Category Archive: Politics

“Tibet and Modernity” with Sperling, Venturi, & Vitali: What is Tibetan modernity?


In the following, I discuss thoughts regarding each speakers approach to either Tibet and/or Modernity; I’m specifically interested in how each speaker approaches the concept of the modern.


Their Burning Bodies Told Histories Never Forgotten


In the past few years, an unprecedented number of Tibetans have chosen to drink kerosene and light themselves on fire. What are self-immolations about? They are often framed as protest by the popular media, but is that all they are? Self-immolations are deeply complex, and involve layer upon layers of meaning that need to be considered. In the following, one of the ways I interpret them is by considering the self-immolations as producing historical narratives of Tibet that counter China’s hegemonic narrative on, and current political control of Tibet.

Futility of contorting reality: China’s propaganda war on Tibet


(Guest post by Tsering Tsomo, Executive Director of Tibetan Center for Human Rights & Democracy) A black stone soaked in the river cannot be washed white. A white stone placed under the sun… Continue reading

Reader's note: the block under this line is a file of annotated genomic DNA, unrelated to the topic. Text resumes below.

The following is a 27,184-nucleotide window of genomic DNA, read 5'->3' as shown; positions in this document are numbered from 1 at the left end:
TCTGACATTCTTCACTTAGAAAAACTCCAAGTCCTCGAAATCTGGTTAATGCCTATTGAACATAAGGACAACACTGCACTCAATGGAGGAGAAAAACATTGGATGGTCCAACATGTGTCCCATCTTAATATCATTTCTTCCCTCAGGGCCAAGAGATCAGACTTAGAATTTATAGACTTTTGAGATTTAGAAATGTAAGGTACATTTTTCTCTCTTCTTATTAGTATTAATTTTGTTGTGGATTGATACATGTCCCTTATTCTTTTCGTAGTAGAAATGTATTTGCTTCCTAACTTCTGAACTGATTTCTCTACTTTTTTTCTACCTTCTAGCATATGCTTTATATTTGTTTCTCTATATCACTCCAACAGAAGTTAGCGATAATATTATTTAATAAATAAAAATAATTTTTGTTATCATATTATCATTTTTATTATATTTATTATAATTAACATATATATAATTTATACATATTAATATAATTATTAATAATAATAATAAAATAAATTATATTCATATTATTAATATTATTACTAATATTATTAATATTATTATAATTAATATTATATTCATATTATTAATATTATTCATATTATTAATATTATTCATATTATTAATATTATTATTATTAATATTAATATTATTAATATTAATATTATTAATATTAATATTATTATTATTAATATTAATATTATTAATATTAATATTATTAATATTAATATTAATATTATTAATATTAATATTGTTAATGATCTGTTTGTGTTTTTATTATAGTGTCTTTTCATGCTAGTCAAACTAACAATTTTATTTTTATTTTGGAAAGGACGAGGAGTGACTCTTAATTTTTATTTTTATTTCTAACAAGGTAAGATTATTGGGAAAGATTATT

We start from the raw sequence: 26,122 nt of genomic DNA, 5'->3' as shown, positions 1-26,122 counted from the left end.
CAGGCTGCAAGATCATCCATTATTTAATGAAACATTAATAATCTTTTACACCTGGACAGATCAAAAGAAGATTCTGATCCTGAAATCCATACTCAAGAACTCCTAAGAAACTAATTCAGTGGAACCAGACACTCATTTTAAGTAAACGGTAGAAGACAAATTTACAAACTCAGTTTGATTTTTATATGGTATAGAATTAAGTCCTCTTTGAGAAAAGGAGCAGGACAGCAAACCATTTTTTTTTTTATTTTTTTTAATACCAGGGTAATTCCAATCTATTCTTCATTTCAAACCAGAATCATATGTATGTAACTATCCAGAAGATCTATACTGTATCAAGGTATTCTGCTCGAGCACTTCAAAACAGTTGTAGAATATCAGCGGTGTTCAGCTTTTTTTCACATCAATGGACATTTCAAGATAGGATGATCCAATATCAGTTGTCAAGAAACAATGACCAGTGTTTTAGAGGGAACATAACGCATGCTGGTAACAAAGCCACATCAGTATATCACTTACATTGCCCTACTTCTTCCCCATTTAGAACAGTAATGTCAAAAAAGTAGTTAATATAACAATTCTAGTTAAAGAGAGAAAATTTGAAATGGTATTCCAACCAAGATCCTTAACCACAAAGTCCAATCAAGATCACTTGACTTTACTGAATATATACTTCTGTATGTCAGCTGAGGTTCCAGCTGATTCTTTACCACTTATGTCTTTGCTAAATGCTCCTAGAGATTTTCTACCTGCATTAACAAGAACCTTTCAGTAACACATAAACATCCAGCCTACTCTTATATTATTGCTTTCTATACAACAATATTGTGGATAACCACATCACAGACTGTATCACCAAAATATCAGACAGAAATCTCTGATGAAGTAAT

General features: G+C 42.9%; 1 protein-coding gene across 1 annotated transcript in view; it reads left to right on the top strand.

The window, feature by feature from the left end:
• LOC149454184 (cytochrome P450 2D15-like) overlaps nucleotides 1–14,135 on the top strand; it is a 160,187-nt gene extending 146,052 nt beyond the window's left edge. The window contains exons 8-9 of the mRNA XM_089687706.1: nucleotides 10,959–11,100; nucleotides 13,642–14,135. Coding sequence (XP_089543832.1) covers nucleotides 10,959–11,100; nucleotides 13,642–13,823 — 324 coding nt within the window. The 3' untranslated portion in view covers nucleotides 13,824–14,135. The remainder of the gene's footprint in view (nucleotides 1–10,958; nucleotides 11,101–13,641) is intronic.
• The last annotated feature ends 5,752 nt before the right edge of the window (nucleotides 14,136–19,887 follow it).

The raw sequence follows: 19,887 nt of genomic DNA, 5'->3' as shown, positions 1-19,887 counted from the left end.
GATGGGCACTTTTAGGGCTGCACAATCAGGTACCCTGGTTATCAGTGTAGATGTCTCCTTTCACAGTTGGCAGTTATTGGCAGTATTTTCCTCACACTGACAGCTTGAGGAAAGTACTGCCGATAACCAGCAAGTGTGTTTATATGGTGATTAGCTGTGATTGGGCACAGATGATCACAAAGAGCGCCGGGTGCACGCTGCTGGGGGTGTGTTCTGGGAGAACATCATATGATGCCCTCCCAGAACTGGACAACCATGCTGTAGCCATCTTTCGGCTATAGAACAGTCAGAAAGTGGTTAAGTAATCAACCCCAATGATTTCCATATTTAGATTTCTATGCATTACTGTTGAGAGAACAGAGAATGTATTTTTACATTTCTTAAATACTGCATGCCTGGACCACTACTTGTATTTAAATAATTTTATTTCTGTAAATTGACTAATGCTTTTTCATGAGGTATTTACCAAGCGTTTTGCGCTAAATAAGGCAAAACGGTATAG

Experimenting with Modernity, the Tibetan way


Gyatso’s talk wasn’t necessarily on the specifics of Tibetan medicine, she explores the social, cultural and political climate of the time frame she covers to understand the complexities involving the Tibetan society, demonstrating, what I call, Tibetan modernities (outside of western influence).

Non-Refugee Refugees: Tibetans’ Struggles for Visibility in Bureaucratic India


The struggle for visibility (documents) has always played a central role for Tibetans living in exile, especially for those living in India and Nepal. In this post, I look into this struggle that Tibetans in India face as newly arrived Tibetans from Tibet (second half) and Tibetans born and raised there (first half). During my stays in Dharamsala, India, I came across several different socio-cultural-political-economic phenomenons that have been emerging as a result of the lack of visibility for Tibetans living as, what I refer to as non-refugee refugees, in bureaucratic India. In the following, I take a closer look at one of these emerging intercultural phenomenon currently shaping the possibility of existing on paper for Tibetans especially from Tibet that bureaucratic India has yet to offer.